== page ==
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Alphabill Computational Model

There are two computational models in Alphabill, one for computations that require only a single unit and one for computations that operate on multiple units.

Predicates and smart contracts used for single and multi-token computations.

Both models are shown in the above figure. There are two Alphabill partitions shown, a Token Partition and a Smart Contract Partition. Part of the on-chain state of a token is an owner predicate or the conditions that need to be satisfied for a transaction order to be accepted and executed. For multi-unit computations smart contracts are used. Alphabill has a system-defined EVM partition for smart contracts, but in principle any smart contract platform can be used.

Predicates for Single-Unit Programmability

The most basic form of an owner predicate would be the verification of a digital signature, that is, in order to transfer ownership, the signature on the transaction order needs to be signed by a private key that matches the public key stored as part of the predicate.

Simplified data format for a token

Shared ownership of tokens can be managed through predicates on individual tokens. A predicate might encode a condition saying "next transaction order must be signed by public key A OR B", giving shared ownership semantics. Another example would be a condition saying "next transaction order must be signed by public keys A AND B", giving multisig semantics to ownership. Predicate evaluation is part of the transaction validation rules—all performed locally within a shard, without requiring global ordering of transactions or the existence of shared state. Predicates are described in detail in User Token Partition.

Smart Contracts for Multi-Unit Programmability

When a computation such as a smart contract requires multiple tokens as inputs, for example, a DEX (decentralized exchange), transactions are used to change the ownership predicates such that only the specified smart contract is capable of furhter transferring ownership.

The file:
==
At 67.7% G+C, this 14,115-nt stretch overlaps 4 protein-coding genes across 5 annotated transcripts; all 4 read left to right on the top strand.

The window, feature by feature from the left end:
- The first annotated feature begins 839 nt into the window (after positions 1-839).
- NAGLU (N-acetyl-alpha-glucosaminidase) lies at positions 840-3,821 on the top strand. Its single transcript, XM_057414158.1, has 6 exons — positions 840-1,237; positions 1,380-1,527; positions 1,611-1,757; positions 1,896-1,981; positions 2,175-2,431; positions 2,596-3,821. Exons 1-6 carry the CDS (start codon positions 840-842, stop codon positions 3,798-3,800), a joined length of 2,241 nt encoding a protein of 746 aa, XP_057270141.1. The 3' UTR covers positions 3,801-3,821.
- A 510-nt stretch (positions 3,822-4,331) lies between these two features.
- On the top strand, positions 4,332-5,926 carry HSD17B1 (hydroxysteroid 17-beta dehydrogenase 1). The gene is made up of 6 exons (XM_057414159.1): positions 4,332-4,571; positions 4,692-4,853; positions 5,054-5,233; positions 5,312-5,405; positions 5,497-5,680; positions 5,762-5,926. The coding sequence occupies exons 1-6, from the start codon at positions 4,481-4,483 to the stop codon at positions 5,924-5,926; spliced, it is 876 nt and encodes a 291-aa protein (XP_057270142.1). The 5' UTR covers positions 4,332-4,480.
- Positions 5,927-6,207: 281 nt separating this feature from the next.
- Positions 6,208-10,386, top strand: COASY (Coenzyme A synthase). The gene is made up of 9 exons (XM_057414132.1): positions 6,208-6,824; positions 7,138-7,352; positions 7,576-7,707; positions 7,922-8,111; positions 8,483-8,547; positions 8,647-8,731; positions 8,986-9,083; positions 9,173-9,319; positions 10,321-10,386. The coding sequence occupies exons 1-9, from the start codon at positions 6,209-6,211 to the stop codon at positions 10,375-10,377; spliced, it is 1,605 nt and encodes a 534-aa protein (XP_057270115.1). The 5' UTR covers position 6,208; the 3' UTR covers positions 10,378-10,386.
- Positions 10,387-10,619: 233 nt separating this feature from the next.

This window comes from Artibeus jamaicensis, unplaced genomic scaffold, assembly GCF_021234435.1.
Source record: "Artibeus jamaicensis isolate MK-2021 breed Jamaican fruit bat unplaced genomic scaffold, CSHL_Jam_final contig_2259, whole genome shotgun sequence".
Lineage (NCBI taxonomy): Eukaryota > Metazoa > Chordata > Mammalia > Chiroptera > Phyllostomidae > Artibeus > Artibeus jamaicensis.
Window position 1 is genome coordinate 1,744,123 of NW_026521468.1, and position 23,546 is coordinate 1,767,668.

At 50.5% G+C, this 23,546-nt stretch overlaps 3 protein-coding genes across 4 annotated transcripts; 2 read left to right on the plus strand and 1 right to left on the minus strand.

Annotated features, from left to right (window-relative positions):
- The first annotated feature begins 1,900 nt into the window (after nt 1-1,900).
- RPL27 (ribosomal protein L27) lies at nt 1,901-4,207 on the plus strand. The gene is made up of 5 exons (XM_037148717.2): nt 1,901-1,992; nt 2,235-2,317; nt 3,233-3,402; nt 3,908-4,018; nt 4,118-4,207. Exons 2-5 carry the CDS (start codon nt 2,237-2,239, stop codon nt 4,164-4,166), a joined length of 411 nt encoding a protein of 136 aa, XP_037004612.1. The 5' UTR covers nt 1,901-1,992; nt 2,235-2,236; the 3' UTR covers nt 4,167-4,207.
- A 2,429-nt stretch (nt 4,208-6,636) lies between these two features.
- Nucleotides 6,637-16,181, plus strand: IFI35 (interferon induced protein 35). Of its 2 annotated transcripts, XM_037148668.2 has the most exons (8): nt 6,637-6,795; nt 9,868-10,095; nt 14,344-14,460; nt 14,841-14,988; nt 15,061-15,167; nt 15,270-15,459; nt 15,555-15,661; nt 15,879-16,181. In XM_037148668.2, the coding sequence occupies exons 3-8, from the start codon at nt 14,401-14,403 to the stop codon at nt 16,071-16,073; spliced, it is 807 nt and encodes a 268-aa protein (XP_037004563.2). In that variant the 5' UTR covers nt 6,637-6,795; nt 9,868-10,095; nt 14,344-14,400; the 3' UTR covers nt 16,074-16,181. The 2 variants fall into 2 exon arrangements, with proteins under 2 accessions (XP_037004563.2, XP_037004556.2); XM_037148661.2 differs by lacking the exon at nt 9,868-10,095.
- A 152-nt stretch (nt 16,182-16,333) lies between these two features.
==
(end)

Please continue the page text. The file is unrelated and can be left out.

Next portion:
To allow a smart contract to verify a proof from another partition, we take advantage of the Unicity Certificate framework to allow a common root of trust. The Unicity Certificate, generated by the Root Chain, provides for the creation of a proof of a token's state, and this proof can then be transported across shard boundaries, interpreted, and acted upon by smart contracts on different shards.

The first step is to transfer ownership of a token to a smart contract. This is done using predicates, where a user sends a transaction order to a token address assigning ownership to a smart contract. Once the new predicate has been registered in the token ledger, the data and proof can be sent to the smart contract address. As the smart contract and token share a common unicity framework, the smart contract can verify the correctness of the proof of the token transfer and execute its code accordingly. The smart contract then generates proofs which can be used by a new owner to initiate settlement back on the original token shard.

Smart contract composability

Smart contracts are composable, in that multiple smart contracts on different shards can be chained together such that the output of one contract can be used as the input to the next contract.

Security Advantages of Separating Execution from Settlement

The advantages of this approach to computation are parallelism and protection from "rugpulls" due to malicious or flawed smart contracts. Settlement (that is, change in ownership of tokens) does not happen within the smart contract. Only after the smart contract executes can the proofs be generated necessary to initiate settlement on the Token Partition. This makes it possible to introduce audit functions or checks post smart contract execution but prior to settlement.

This approach of predicates for single-unit programmability and smart contracts for multi-unit programmability combines the best of both worlds—there is no shared state amongst contracts and developers have the flexibility to use any development environment. Alphabill has its own EVM-based development environment, but any run time can be used including other blockchains, provided the environment has access to the Unicity Certificate generated by the Root Chain in order to verify the proofs it receives as inputs.